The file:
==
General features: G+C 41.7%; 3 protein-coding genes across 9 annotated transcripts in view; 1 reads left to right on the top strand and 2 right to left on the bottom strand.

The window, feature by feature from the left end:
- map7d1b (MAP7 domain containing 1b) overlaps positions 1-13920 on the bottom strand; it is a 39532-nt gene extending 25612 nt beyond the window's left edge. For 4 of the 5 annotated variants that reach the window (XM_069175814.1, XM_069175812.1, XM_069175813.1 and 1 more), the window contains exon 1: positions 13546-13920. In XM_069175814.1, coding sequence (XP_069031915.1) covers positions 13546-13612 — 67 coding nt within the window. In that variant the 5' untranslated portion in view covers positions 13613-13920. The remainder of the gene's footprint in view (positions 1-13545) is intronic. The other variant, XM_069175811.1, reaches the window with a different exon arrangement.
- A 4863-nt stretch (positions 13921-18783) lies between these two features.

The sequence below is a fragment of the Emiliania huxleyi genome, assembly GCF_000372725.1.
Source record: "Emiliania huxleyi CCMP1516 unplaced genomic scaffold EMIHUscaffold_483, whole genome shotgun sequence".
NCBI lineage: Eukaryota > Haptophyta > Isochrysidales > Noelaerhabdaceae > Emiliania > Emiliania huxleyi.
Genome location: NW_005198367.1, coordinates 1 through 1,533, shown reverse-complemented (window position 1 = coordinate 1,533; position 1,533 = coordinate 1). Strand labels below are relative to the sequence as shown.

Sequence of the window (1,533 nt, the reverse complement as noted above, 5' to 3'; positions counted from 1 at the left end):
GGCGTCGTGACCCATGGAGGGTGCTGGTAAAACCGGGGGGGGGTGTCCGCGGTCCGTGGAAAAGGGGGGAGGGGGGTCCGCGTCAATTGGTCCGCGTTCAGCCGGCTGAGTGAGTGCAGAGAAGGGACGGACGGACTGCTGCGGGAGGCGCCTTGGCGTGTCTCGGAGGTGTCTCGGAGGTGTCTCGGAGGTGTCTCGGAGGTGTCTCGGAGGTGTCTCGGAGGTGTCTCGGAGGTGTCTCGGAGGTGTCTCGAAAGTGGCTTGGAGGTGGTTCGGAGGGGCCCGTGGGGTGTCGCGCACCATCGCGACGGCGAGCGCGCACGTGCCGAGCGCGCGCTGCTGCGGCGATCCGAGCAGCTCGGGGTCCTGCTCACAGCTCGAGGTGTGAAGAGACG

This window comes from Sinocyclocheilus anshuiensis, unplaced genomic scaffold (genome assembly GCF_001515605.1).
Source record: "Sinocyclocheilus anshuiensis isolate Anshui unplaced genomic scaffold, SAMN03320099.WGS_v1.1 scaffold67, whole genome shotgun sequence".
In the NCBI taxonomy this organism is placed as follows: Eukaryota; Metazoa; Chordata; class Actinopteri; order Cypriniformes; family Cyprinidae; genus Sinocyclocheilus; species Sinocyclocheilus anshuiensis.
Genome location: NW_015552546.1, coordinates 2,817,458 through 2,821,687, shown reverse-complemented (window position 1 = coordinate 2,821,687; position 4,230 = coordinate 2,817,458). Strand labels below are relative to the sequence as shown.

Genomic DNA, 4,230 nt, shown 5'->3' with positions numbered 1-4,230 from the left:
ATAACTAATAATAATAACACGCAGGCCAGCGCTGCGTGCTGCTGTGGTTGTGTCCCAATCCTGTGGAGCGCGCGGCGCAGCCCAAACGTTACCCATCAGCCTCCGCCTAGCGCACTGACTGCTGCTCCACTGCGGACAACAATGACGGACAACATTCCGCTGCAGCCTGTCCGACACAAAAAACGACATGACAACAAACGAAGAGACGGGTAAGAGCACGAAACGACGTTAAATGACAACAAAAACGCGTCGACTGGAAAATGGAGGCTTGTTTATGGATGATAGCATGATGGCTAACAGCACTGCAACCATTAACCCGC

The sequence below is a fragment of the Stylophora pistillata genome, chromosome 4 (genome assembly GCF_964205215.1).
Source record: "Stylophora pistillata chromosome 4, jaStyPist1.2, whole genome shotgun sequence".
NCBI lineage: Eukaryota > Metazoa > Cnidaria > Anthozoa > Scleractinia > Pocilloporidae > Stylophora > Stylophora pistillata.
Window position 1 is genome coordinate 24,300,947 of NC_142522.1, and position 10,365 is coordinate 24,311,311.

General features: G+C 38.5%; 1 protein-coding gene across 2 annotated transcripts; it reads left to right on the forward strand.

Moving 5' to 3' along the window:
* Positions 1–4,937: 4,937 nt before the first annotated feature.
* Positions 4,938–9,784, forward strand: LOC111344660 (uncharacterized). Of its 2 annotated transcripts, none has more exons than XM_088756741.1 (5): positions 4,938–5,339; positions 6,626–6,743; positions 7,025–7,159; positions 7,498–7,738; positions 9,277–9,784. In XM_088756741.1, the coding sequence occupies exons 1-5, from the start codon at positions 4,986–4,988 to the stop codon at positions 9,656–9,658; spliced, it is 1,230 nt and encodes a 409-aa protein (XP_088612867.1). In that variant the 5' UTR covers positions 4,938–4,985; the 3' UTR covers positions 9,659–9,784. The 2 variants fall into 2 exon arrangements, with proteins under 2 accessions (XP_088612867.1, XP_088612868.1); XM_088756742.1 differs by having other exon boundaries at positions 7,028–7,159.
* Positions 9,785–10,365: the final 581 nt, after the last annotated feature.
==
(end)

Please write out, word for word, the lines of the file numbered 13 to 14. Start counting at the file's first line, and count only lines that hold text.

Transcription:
In the NCBI taxonomy this organism is placed as follows: Eukaryota; Metazoa; Chordata; class Actinopteri; order Cypriniformes; family Cyprinidae; genus Sinocyclocheilus; species Sinocyclocheilus anshuiensis.
Genome location: NW_015552546.1, coordinates 2,817,458 through 2,821,687, shown reverse-complemented (window position 1 = coordinate 2,821,687; position 4,230 = coordinate 2,817,458). Strand labels below are relative to the sequence as shown.